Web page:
Despite feeling safer and increasingly more positive, many Americans do expect a longer term impact from the pandemic on their travel, from spending less to sticking outdoors.
IMPORTANT: These findings are brought to you from our independent research, which is not sponsored, conducted or influenced by any advertising or marketing agency. Every week since March 15th, Destination Analysts has surveyed 1,200+ American travelers about their thoughts, feelings, perceptions and behaviors surrounding travel in the wake of the coronavirus pandemic, and explored a variety of topics. The findings presented below represent data collected March 19th-21st.
Key Findings to Know:
New COVID variants, uncertainty on the current COVID vaccines’ effectiveness with such variants, a European third wave, and Spring Break rowdiness made headlines this week, likely contributing to a small but notable rise in pandemic-related anxiety among American travelers. The proportion of American travelers that feel the pandemic situation will get worse in the U.S. in the next month rose over 7% to 18.5%, after hitting a low of 11.1% last week. Similarly, those highly concerned about their friends and family contracting the virus rose to 71.0% after being at a low of 65.4% two weeks ago. This week, 63.3% of American travelers are highly concerned about personally contracting COVID-19. Such concern is higher among women, Millennials, urban dwellers, and those residing in the West and Northeast regions of the U.S.
Americans highly concerned about the pandemic’s impact on our national economy also grew, reaching 79.6% this week. This may play a role in their feelings towards tourism in their own communities. Among the 46.1% of American travelers who report they would be happy to see an ad promoting tourism to their town of residence, by far the most common reason for this is that it would help local businesses (64.8%).
Also happening in the last week: Americans began receiving stimulus checks due to the recently passed American Rescue Plan Act. Over half of American travelers surveyed believed they would receive some payment from this legislation. Travel looks to certainly benefit from this injection of money into citizen’s hands, as 38.3% of those who have or are expecting a stimulus check say they are likely to spend some portion of it on leisure travel. This is even more prevalent among Millennial age travelers, who are, in fact, twice as likely as Boomer age travelers to spend their stimulus money on travel (48.4% vs 24.9%).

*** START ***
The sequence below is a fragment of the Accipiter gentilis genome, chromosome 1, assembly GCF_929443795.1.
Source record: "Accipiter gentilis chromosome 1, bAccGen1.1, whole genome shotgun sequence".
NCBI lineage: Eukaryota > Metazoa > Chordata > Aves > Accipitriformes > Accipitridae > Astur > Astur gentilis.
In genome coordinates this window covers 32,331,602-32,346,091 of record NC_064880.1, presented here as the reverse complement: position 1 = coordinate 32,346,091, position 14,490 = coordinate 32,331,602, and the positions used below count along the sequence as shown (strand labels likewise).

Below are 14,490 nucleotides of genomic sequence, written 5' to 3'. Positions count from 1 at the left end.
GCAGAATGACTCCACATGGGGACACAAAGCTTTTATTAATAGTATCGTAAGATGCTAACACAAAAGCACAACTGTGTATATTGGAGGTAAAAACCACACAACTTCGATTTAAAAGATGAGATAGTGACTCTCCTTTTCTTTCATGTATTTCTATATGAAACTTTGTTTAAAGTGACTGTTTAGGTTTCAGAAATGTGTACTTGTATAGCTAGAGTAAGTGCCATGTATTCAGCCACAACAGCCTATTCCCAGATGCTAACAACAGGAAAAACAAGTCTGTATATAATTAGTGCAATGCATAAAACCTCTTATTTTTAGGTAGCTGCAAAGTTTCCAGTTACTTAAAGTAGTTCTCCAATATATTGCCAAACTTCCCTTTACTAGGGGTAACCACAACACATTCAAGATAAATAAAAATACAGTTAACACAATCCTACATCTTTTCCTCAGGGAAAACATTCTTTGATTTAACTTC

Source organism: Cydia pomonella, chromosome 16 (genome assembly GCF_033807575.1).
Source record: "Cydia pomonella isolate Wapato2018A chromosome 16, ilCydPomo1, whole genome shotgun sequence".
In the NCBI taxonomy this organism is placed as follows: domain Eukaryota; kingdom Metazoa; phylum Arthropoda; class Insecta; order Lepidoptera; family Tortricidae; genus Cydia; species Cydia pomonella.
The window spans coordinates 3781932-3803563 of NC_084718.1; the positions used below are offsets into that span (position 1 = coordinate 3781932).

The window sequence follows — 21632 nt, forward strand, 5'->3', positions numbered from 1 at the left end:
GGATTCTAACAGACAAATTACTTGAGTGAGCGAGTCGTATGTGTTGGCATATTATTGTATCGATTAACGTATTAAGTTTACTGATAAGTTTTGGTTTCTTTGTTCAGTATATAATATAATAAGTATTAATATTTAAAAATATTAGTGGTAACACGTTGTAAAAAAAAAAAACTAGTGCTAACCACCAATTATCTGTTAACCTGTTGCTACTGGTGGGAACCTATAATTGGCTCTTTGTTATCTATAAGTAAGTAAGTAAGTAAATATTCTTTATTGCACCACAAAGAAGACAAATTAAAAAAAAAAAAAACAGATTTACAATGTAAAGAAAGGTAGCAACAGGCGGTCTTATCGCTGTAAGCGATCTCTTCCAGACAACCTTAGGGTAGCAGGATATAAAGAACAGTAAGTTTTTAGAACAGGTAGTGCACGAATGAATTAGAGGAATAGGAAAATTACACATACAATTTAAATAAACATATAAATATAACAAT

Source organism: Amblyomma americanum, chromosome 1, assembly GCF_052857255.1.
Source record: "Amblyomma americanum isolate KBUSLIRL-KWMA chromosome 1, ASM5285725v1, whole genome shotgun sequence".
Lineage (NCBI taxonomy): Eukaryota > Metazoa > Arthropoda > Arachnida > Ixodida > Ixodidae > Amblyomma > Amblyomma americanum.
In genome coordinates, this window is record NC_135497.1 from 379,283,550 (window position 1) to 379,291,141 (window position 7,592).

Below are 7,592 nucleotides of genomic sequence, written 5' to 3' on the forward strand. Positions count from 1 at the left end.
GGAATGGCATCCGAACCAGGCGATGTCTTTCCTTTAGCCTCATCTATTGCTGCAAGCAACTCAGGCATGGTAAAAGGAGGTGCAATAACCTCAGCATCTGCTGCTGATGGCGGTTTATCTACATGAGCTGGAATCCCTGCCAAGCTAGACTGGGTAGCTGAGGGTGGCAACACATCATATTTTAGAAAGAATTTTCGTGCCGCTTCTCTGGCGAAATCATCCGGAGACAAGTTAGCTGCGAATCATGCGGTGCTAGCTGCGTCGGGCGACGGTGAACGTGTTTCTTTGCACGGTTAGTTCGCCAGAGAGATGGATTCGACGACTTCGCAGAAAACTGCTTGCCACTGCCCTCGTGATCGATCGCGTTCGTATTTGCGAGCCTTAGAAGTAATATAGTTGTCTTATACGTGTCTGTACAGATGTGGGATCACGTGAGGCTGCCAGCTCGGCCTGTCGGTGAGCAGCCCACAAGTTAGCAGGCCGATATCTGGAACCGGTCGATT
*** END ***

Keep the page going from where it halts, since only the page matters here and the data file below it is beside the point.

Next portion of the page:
With nearly two-thirds both in a ready-to-travel mindset and highly open to travel inspiration, Americans are dreaming, planning and booking travel at increasingly higher rates. A 2021 record-high 73.8% of American travelers did some travel planning and dreaming in the last week alone. Day-dreaming about vacationing and talking to people about their future trips were each reported by over one-third of American travelers. Nearly 30% researched travel ideas online. Meanwhile, 15.8% said they made a travel reservation in the last week; of this group, 57.0% booked a hotel room while 42.1% bought airline tickets. In each of the months from May through October, over 20% of American travelers report having at least tentative trip plans.
As Americans are feeling far safer with travel than they were just a few months ago, unlike earlier in the pandemic, they are including air travel in their plans. Right now, 43.9% of air travelers deem flying on a commercial airline safe. Over 45% of air travelers say their very next trip by commercial airline will be by the end of Summer. For this next air trip, 42.0% report that they will be flying to a destination over 1,000 miles away for nearly a week on average.
Despite feeling safer and increasingly more positive, many Americans do expect a longer-term impact from the pandemic on their travel. Nearly 60% agree that the pandemic has changed their outlook on life overall, with over 20% saying significantly. As a result, 46.9% agree they will put more effort into visiting places on their travel bucket list in the next few years. Many in the travel industry have pondered a more permanent tie to public health—they may be on to something as nearly three-quarters of American travelers agree they will be more safety-conscious while traveling going forward. When asked if the pandemic had changed their opinions about the types of destinations they want to visit for leisure in the future, 41.8% of American travelers said yes, to at least some degree. For beach, National Park and other outdoor destinations, this is welcome news as 52.2% of Americans agree they will be visiting these types of destinations more as a result of the pandemic. Urban, entertainment and theme park-focused destinations will face greater challenges in the recovery, as 44.6% of American travelers report they are less likely to visit these places in the next few years because of the pandemic. In addition, about four-in-ten American travelers expect they will be sticking closer to home and spending less on their leisure travel in the coming years.